The setting out of the patterns for a trunk or box is usually not a very difficult matter; for whilst their shapes and sizes are of almost infinite variety, there is very little of a complicated nature in their make-up. The chief thing to which attention should be paid in the construction of trunks is accuracy of workmanship, so that the various parts shall fit together properly.
The bulk of trunk work is now wholly or partly machine-made, and as the sheet iron used is very light, the product turned out is not of a character to stand much knocking about. Hence, so that the sheet metal worker may know how to lay out the patterns for a good strong, hand-made trunk, we have selected just one representative ex-ample, which should be sufficient for all practical purposes.
A sketch of the trunk or box is shown in Fig. 73, from which some general idea will be obtained as to its shape and make.
Before proceeding to mark out the patterns for the trunk parts, a template for the moulding at the corner should be made. In Fig. 74 the shape of the moulding which runs down the top edge of the trunk body is shown drawn out full size, also the template for corner-cut of same. To mark out the latter, the girth line, 0 0, on the pattern is first laid out by making it equal in length to the semicircle on the section-that is, twice the length of the arc 0 3, or six times the length of one of the small arcs. Through each division point lines square to the girth line are drawn, and these cut off equal in length to the corresponding line on the section. That is 1 1', 2 2', etc., on the pattern are the same length respectively as 1 1', 2 2', etc., on the section. The lines lettered o B are next drawn square to the girth line, and measured off equal to a b from the section. The points B B are then joined, and the line produced outwards to A A, the length B A being made the same as a b from the section. A is joined to
0, and the curve passing through the points 1', 20', etc.„ drawn. A C is now marked off equal to a c, and C E equal to a e. The allowance for wiring will be C D, this being equal to the length of the arc c d measured around the wire on the section. The notch E F can be fairly accurately-obtained by making D F equal to D C. The small lap, ACE, shown with a dotted line, should be left on the pattern, as this can be bent around the corner, and will stiffen it somewhat. Also,. the allowance marked H o should be left on, as this will cause the moulding to overlap a little on the flat parts, and strengthen the corner considerably.
The moulding template as marked out above can now be used to scribe out that portion of the patterns for the body, and end as shown in Fig. 75.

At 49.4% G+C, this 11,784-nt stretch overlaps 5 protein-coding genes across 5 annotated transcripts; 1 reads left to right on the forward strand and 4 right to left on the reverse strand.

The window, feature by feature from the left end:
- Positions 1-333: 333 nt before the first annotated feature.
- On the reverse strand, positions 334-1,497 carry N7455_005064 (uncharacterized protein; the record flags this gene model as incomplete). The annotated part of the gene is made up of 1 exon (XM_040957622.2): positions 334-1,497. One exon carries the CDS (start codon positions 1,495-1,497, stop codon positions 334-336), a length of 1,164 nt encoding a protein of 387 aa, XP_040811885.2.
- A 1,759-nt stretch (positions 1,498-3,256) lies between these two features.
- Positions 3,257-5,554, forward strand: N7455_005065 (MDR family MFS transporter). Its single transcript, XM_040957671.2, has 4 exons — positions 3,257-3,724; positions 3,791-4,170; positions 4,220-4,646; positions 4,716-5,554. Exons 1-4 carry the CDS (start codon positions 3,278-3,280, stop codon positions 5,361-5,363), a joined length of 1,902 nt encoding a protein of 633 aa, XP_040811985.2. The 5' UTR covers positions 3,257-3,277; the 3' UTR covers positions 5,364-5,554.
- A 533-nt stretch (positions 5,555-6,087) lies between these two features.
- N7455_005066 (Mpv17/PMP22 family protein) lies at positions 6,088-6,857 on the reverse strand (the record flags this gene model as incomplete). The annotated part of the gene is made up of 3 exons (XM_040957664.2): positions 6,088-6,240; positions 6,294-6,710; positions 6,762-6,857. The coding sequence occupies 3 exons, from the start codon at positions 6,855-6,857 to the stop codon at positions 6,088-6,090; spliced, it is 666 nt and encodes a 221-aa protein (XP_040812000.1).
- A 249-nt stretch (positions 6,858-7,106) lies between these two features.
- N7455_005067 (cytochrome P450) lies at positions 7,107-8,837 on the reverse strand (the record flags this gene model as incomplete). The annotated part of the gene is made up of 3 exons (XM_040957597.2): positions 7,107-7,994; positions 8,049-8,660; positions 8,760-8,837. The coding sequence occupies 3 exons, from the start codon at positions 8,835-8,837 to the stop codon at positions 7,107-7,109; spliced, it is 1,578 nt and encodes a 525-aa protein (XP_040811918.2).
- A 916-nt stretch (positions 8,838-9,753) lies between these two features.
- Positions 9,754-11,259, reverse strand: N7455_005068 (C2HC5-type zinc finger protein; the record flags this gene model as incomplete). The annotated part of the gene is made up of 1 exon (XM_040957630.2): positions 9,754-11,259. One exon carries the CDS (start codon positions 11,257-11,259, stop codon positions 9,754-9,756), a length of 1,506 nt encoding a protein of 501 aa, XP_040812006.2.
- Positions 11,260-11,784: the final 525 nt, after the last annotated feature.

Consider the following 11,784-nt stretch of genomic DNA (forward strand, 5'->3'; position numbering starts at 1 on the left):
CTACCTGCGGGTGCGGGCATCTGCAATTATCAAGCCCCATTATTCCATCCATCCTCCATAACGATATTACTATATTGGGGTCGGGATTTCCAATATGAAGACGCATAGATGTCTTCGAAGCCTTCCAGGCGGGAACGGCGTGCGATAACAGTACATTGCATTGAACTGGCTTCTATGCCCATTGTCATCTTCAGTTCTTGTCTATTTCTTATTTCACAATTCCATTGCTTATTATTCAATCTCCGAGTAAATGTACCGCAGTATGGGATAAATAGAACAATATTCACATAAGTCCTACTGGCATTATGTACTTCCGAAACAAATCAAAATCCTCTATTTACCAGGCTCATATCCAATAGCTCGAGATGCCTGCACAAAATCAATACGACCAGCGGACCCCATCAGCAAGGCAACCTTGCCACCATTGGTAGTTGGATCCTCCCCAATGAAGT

The body is usually made up by running a groove along the middle of the bottom, hence the length of A B on the pattern for body will be equal to the length of line measured from a around to b, as shown in the elevation.
The length C D for the lid-top pattern will be equal to the girth c d measured around the lid in the elevation. The body-end and the lid-end patterns will be the same shape as the end elevation plus the allowance for moulding, wiring, etc. Trunk parts are joined together by knocking-up either on the end or side. In light machine-made boxes the knock-up is usually turned over on to the end; but in the stronger hand-made work the knock-up is generally folded over on to the side. The patterns have been marked out for the latter method, hence there is a single edge on the sides of body and lid-top patterns, and a double edge allowed around on the end patterns.
If the trunk is made of black iron, the surface of the sheet about the moulding cut is carefully cleaned and tinned on one side, so that when the corners are mitred the moulding at that part may be filled up solid with solder.
Three reduced sketches are shown on Fig. 74, explaining the method of forming a bead or moulding by hand. The sheet is first bent square, as shown in (1); it is then placed on a round bar (2), and bent over as seen in (3). In a press or moulding machine it can, of course, be put on the sheet in less than one-quarter the time by hand.
A simpler and cheaper kind of corner can be formed by cutting the sides of the body patterns straight and riveting a stout knee on the corners.
The flat parts of the box surface are usually swaged, to stiffen and strengthen them, and also to add a little ornamentation. All swaging must, of course, be done after the body and lid are shaped, but before the ends are fixed on.
In most trunk-lids a stretcher is placed, as shown in Fig. 73, and by the dotted lines e f in the end elevation (Fig. 75). The pattern for this can be marked out as seen in Fig. 75. The distances for the width of the stretcher pattern are taken from the end elevation. Thus, E F equals e f, and so for the widths of the flanges.
To additionally strengthen the lid, it is a good plan to fix two or three hoop-iron stiffeners across the inside of the lid, passing under the stretcher, bending them to the lid shape and riveting. Also, flat iron stiffening bars are usually fixed lengthways on the bottom of the box, bent square on to the ends, and riveted.
Experience seems to show, however, that there is no better surface protection for a trunk than wood battens, fixed lengthways on the outside of lid and bottom and bolted firmly, using large plate washers on the inside of box for the bolt-nuts to bear upon.
The hinges are made out of strips of sheet iron, doubled over a piece of wire the same gauge as that used for wiring around the lid. Notches are cut out of the lid pattern, as shown in Fig. 75, thus leaving the wire bare when the lid is made up. The hinges are slipped over the wire, soldered to the moulding, and then bent down and riveted to the body.